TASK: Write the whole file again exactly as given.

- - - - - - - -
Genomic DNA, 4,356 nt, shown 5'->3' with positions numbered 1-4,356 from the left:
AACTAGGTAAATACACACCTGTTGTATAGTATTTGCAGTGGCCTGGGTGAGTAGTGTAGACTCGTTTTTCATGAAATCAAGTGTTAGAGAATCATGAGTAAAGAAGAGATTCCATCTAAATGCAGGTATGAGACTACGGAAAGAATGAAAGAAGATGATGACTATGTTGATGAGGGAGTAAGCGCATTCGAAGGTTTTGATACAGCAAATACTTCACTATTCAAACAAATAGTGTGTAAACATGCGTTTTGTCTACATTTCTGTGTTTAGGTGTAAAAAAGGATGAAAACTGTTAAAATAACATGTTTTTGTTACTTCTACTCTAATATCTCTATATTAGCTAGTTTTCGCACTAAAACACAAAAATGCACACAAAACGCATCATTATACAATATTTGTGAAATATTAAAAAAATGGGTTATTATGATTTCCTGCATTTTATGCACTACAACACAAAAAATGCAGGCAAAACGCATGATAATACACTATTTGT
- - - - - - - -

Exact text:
Genomic DNA, 4,356 nt, shown 5'->3' with positions numbered 1-4,356 from the left:
AACTAGGTAAATACACACCTGTTGTATAGTATTTGCAGTGGCCTGGGTGAGTAGTGTAGACTCGTTTTTCATGAAATCAAGTGTTAGAGAATCATGAGTAAAGAAGAGATTCCATCTAAATGCAGGTATGAGACTACGGAAAGAATGAAAGAAGATGATGACTATGTTGATGAGGGAGTAAGCGCATTCGAAGGTTTTGATACAGCAAATACTTCACTATTCAAACAAATAGTGTGTAAACATGCGTTTTGTCTACATTTCTGTGTTTAGGTGTAAAAAAGGATGAAAACTGTTAAAATAACATGTTTTTGTTACTTCTACTCTAATATCTCTATATTAGCTAGTTTTCGCACTAAAACACAAAAATGCACACAAAACGCATCATTATACAATATTTGTGAAATATTAAAAAAATGGGTTATTATGATTTCCTGCATTTTATGCACTACAACACAAAAAATGCAGGCAAAACGCATGATAATACACTATTTGT